The cloud is a noisy place to operate. Any machine can be any place in the data center. Network connections often span multiple switches, and activity from other cloud users can saturate links and cause latency spikes and packet loss. These are the facts of life, and engineering around them is critical to the reliability of clustered cloud infrastructures, and it's how we spend a lot of our time at Pantheon.
I’d like to share some news on this front for Pantheon’s distributed file system, Valhalla. Our latest work includes grace/saint-mode support, batched heavy operations, cache peering, and isolated shards.
Grace and Saint Mode
The first feature was inspired by Varnish’s grace and saint model, and supports reading files and directories during interrupted connectivity. This is critical for bridging short gaps in networking service, and is deployed to all Pantheon DROPs as of this week.
Since Valhalla 4, our file system clients have included a comprehensive, event-updated file and stat cache managed using LevelDB. But, maintaining cache coherency is hard , and clients often check in with the server to fetch updates and verify the consistency of their data. Grace mode detects when a connectivity issue prevents such validation and event fetching. In over 99.9% of cases, the local cache requires no update, so skipping validation has no visible effect. Once connectivity improves, the client cache goes back to validating and fetching events from where it last left off.
Waiting for connectivity to fail can take a while, though, when many pages require access to 20+ file assets in a short window of time. To solve this, we added saint mode support, which causes automatic use of grace mode for a 10-second period following a connectivity failure. Where we used to see a block of failures, we now see a single request saved by grace mode with saint mode kicking in to spare the following requests from waiting for failure. The result is improved speed and reliability for files served off Pantheon’s platform.
Network connectivity wasn’t the only cause of issues. We were seeing substantial spikes in load and read latency in (1) the middle of each night when many sites generate manifests for their scheduled backups and (2) when users loaded their dashboards, causing statistics gathering for the relevant volumes.
We’ve re-written how manifests work to have backup client-managed batching that requests 500 entries at a time as needed. This spreads out the overhead of assembling the manifests and reduces Cassandra and Python processing time and memory load for each request. We finished deploying this work on Sunday.
For statistics, we removed them from the dashboard pending a rewrite of the implementation that reduces production load, and a better use-case for taking action based on the stats. We started publishing them to the dashboard many months ago when there were issues with an older Valhalla client that scaled badly under certain directory and file counts. The statistics were useful for nuding Pantheon developers to avoid a non-optimal case, but we solved the root problem and this use-case no longer exists.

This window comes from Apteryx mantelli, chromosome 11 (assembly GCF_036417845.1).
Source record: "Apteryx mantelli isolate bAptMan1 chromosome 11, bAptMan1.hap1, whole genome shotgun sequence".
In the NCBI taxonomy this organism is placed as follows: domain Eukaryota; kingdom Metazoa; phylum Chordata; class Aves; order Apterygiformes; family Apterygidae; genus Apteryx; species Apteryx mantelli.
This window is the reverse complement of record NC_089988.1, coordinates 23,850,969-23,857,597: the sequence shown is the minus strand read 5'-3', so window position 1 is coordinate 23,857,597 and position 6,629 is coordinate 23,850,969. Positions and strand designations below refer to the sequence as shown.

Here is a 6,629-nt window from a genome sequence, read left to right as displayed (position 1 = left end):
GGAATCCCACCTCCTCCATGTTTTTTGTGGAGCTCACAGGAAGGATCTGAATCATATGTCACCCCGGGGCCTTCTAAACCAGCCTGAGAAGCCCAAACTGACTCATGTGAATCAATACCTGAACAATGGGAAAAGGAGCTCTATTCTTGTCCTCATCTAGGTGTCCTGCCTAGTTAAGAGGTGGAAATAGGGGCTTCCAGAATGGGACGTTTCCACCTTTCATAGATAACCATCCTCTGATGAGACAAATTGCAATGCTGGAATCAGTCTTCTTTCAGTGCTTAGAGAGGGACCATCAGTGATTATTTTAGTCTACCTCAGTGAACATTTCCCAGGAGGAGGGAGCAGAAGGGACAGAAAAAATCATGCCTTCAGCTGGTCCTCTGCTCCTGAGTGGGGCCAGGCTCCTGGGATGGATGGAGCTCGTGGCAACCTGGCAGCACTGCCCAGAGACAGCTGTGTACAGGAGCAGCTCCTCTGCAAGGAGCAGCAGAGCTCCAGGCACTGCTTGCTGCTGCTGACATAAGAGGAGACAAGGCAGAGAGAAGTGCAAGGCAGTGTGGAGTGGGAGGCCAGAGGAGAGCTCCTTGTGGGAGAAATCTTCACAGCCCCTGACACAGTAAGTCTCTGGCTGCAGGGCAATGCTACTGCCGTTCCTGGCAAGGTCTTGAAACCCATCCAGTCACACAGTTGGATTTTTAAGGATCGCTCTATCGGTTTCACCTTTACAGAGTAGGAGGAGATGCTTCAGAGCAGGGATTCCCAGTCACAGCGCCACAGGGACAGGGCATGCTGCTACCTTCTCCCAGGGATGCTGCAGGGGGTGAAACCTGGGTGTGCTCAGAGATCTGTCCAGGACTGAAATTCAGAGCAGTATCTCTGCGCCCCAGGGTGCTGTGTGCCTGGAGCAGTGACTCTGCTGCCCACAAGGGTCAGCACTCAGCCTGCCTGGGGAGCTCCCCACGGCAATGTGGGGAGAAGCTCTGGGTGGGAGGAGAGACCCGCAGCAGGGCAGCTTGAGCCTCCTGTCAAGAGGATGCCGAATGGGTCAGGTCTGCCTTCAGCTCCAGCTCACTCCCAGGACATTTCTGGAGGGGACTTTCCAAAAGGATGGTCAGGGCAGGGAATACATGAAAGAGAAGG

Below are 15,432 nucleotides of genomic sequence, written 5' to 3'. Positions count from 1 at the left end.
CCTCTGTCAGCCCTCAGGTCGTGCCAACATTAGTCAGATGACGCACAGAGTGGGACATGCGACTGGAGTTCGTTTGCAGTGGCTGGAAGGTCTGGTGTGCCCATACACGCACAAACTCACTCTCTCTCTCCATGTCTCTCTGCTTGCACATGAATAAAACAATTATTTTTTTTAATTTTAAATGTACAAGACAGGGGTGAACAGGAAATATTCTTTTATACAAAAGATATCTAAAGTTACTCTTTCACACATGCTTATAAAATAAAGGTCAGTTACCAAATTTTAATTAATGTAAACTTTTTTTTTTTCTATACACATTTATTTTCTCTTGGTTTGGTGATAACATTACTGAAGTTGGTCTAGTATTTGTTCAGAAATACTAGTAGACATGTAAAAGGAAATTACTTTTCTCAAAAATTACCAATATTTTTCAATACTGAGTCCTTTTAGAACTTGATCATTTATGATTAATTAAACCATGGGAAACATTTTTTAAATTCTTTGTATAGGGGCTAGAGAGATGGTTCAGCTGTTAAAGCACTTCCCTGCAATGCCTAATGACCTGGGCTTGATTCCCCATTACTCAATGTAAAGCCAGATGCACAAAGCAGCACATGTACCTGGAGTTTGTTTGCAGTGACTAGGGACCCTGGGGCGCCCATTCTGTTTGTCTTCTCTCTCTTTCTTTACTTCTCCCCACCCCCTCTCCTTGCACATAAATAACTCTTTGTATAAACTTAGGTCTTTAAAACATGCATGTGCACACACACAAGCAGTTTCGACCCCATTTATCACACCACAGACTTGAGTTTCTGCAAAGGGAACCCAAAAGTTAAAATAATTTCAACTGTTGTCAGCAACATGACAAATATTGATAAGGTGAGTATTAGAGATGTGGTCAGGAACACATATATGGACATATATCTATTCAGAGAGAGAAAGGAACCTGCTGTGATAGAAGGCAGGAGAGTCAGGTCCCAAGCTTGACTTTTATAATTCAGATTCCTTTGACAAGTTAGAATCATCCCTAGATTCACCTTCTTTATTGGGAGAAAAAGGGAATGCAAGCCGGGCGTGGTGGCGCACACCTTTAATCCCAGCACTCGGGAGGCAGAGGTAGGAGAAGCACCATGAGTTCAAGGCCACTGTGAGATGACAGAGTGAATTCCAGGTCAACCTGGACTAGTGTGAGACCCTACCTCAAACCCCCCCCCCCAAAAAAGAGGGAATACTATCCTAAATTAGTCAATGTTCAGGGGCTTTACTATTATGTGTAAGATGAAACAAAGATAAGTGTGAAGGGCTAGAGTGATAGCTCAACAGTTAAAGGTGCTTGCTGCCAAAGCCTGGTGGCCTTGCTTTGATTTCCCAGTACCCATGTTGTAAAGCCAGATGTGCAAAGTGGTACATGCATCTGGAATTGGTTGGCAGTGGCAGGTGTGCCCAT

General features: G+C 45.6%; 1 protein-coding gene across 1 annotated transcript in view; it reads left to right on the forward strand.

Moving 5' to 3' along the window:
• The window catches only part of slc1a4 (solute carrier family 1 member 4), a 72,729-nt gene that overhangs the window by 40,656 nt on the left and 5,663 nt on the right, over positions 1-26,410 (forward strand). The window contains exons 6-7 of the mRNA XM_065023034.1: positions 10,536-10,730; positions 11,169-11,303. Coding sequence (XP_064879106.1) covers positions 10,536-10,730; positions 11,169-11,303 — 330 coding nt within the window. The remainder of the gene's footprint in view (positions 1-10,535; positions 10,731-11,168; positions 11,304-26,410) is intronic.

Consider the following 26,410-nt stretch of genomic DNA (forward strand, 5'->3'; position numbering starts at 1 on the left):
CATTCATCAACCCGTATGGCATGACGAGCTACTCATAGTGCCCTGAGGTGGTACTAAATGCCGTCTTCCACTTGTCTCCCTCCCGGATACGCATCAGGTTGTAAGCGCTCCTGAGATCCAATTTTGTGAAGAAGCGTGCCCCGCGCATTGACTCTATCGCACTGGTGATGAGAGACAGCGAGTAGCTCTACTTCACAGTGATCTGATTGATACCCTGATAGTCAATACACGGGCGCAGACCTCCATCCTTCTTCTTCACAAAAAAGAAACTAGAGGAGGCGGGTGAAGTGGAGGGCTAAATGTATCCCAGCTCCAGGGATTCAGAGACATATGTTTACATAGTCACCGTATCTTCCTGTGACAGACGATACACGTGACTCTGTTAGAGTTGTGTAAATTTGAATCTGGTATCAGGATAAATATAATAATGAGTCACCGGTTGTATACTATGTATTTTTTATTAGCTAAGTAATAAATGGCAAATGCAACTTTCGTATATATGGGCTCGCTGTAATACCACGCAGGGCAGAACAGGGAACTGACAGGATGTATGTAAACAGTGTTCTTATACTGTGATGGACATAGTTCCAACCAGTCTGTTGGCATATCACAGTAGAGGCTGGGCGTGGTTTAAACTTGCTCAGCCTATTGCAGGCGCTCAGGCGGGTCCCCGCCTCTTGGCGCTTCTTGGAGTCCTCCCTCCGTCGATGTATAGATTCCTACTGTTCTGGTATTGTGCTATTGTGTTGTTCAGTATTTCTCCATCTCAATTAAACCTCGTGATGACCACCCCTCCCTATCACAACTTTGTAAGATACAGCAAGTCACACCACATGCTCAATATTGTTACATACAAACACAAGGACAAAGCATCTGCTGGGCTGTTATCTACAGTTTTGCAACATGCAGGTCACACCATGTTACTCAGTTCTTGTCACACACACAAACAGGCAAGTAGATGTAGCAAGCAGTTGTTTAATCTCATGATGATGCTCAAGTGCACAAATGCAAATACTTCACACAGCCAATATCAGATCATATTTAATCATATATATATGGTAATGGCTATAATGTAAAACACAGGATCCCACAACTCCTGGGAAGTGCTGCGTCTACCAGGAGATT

In Early Access Deployment: More Resilient Network Access
Several of our key customers are running an “early access” release of the Valhalla client that uses a smarter HTTP client. Specifically, this release uses libcurl, which is the same library Drupal developers will recognize in its PHP-wrapped form .
The important advance over the Neon-based client is non-blocking socket access and SSL negotiation. When a connectivity interruption occurs in certain places, Neon has a hard time breaking out of the bad connection and allowing the client to recover. The libcurl approach supervises all aspects of connectivity, ready to break out and try other strategies when problems occur.
Combined with grace mode and less-blocking nginx configurations we’re rolling out, it’s another major step in allowing sites to weather through connectivity issues.
In Development: Cache Peering, Sharding
There are additional improvements still in development. Cache peering allows Valhalla clients to get file content from the caches of other DROPs. Because files in Valhalla are content-addressed, this sort of sharing is straightforward to integrate, and also very secure. It will also allow us to reduce the working set in our Cassandra clusters to improve metadata performance for file and directory stat operations.
Sharding is an ongoing project at Pantheon to isolate the availability impact of connectivity, software, and hardware issues. Cassandra already shards Valhalla data, but that’s within the scope of a single Cassandra cluster. In the long-term, we’re working on assigning distinct Valhalla/Cassandra clusters within each datacenter and geographic area. This will also help us progressively deploy software and schema updates, perform upgrades with lower impact and limit the scope of any “worst case scenario” disruption. It is also key to allowing us to deploy Pantheon outside of North America.
Why do we go to all this engineering effort around Drupal files?
It’s to deliver on the promise of smooth scaling: a consistent architecture and performance model all the way from a small prototype site to a large enterprise cluster. Even in 2013, the Valhalla alternatives either can’t scale up (local files), can’t scale down (GlusterFS/HekaFS), can’t run a Drupal cluster properly (rsync), or can’t run securely and reliably in containerized, cloud-based deployments (NFS and Ceph).
We’ll keep you up to date as we complete the later phases of this roadmap.
 It’s hard enough that the leading general-purposed distributed file system, GlusterFS, doesn’t even try. Because we’ve engineered Valhalla specifically for web media needs, we’ve been able to narrow the challenge to something implementable. Read more: Education